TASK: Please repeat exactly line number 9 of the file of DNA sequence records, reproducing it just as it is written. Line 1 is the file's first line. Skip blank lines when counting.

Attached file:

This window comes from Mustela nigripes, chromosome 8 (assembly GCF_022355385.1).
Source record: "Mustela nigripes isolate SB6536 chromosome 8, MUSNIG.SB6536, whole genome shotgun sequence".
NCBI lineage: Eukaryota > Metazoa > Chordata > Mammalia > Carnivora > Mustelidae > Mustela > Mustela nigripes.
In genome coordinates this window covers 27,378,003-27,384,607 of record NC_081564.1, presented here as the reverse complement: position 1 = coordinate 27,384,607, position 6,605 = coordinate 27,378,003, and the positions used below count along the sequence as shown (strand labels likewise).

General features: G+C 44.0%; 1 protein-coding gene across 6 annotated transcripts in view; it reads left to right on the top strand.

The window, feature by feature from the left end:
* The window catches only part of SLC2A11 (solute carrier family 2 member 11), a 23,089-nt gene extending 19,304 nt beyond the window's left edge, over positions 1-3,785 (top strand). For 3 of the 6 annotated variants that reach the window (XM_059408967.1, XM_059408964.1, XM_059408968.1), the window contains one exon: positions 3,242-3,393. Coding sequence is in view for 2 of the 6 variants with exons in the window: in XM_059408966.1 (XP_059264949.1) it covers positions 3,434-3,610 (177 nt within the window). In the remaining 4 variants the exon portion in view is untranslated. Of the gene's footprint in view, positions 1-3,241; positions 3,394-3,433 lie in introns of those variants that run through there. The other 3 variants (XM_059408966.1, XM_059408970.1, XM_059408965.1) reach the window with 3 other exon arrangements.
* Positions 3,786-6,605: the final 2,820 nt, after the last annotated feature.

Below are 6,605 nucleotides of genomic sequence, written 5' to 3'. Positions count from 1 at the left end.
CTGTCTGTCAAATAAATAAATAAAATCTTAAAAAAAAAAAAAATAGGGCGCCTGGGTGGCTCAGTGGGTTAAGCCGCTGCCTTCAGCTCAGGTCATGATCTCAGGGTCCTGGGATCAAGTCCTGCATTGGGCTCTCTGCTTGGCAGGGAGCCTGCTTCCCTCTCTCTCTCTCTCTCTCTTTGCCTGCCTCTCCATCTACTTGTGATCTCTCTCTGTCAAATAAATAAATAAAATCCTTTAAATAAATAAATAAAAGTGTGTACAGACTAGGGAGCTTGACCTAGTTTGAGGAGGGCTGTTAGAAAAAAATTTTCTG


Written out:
Below are 6,605 nucleotides of genomic sequence, written 5' to 3'. Positions count from 1 at the left end.